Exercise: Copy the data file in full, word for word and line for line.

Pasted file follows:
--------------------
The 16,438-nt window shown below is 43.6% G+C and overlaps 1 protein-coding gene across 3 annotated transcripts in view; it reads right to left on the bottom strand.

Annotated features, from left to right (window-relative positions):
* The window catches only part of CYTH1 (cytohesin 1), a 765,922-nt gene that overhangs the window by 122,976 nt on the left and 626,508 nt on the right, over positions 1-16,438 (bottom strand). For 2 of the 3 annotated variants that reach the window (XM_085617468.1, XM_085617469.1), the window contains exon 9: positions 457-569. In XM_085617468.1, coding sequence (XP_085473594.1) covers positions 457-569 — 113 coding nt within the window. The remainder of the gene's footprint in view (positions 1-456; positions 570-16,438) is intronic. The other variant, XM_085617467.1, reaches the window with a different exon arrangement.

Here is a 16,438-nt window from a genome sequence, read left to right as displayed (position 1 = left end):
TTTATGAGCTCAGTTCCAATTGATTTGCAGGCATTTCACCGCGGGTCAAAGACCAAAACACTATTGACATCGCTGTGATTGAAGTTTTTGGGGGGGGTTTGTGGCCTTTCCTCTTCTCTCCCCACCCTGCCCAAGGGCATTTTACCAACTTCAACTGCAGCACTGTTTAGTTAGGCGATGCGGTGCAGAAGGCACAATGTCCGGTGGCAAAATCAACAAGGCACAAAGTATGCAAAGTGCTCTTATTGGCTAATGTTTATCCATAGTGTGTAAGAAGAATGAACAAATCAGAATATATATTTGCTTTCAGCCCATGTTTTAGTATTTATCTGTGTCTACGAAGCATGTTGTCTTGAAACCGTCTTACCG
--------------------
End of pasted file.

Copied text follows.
The 16,438-nt window shown below is 43.6% G+C and overlaps 1 protein-coding gene across 3 annotated transcripts in view; it reads right to left on the bottom strand.

Annotated features, from left to right (window-relative positions):
* The window catches only part of CYTH1 (cytohesin 1), a 765,922-nt gene that overhangs the window by 122,976 nt on the left and 626,508 nt on the right, over positions 1-16,438 (bottom strand). For 2 of the 3 annotated variants that reach the window (XM_085617468.1, XM_085617469.1), the window contains exon 9: positions 457-569. In XM_085617468.1, coding sequence (XP_085473594.1) covers positions 457-569 — 113 coding nt within the window. The remainder of the gene's footprint in view (positions 1-456; positions 570-16,438) is intronic. The other variant, XM_085617467.1, reaches the window with a different exon arrangement.

Here is a 16,438-nt window from a genome sequence, read left to right as displayed (position 1 = left end):
TTTATGAGCTCAGTTCCAATTGATTTGCAGGCATTTCACCGCGGGTCAAAGACCAAAACACTATTGACATCGCTGTGATTGAAGTTTTTGGGGGGGGTTTGTGGCCTTTCCTCTTCTCTCCCCACCCTGCCCAAGGGCATTTTACCAACTTCAACTGCAGCACTGTTTAGTTAGGCGATGCGGTGCAGAAGGCACAATGTCCGGTGGCAAAATCAACAAGGCACAAAGTATGCAAAGTGCTCTTATTGGCTAATGTTTATCCATAGTGTGTAAGAAGAATGAACAAATCAGAATATATATTTGCTTTCAGCCCATGTTTTAGTATTTATCTGTGTCTACGAAGCATGTTGTCTTGAAACCGTCTTACCG